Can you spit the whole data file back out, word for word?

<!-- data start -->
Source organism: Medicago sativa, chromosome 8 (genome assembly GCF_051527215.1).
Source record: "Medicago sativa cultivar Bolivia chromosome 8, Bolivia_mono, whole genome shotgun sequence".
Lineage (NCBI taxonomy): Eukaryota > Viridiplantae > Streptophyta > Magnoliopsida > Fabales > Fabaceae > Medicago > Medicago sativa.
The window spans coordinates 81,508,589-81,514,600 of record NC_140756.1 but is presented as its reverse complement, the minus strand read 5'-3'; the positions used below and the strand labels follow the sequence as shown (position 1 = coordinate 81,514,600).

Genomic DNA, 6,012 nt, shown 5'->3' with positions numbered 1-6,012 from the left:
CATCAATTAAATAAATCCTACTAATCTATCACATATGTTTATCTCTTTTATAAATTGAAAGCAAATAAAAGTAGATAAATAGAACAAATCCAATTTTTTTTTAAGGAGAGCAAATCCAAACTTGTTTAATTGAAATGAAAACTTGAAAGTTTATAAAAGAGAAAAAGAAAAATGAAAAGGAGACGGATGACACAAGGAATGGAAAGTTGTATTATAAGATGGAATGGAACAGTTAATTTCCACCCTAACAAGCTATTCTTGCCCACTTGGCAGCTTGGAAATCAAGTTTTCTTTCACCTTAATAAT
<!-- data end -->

Source organism: Medicago sativa, chromosome 8 (genome assembly GCF_051527215.1).
Source record: "Medicago sativa cultivar Bolivia chromosome 8, Bolivia_mono, whole genome shotgun sequence".
Lineage (NCBI taxonomy): Eukaryota > Viridiplantae > Streptophyta > Magnoliopsida > Fabales > Fabaceae > Medicago > Medicago sativa.
The window spans coordinates 81,508,589-81,514,600 of record NC_140756.1 but is presented as its reverse complement, the minus strand read 5'-3'; the positions used below and the strand labels follow the sequence as shown (position 1 = coordinate 81,514,600).

Genomic DNA, 6,012 nt, shown 5'->3' with positions numbered 1-6,012 from the left:
CATCAATTAAATAAATCCTACTAATCTATCACATATGTTTATCTCTTTTATAAATTGAAAGCAAATAAAAGTAGATAAATAGAACAAATCCAATTTTTTTTTAAGGAGAGCAAATCCAAACTTGTTTAATTGAAATGAAAACTTGAAAGTTTATAAAAGAGAAAAAGAAAAATGAAAAGGAGACGGATGACACAAGGAATGGAAAGTTGTATTATAAGATGGAATGGAACAGTTAATTTCCACCCTAACAAGCTATTCTTGCCCACTTGGCAGCTTGGAAATCAAGTTTTCTTTCACCTTAATAAT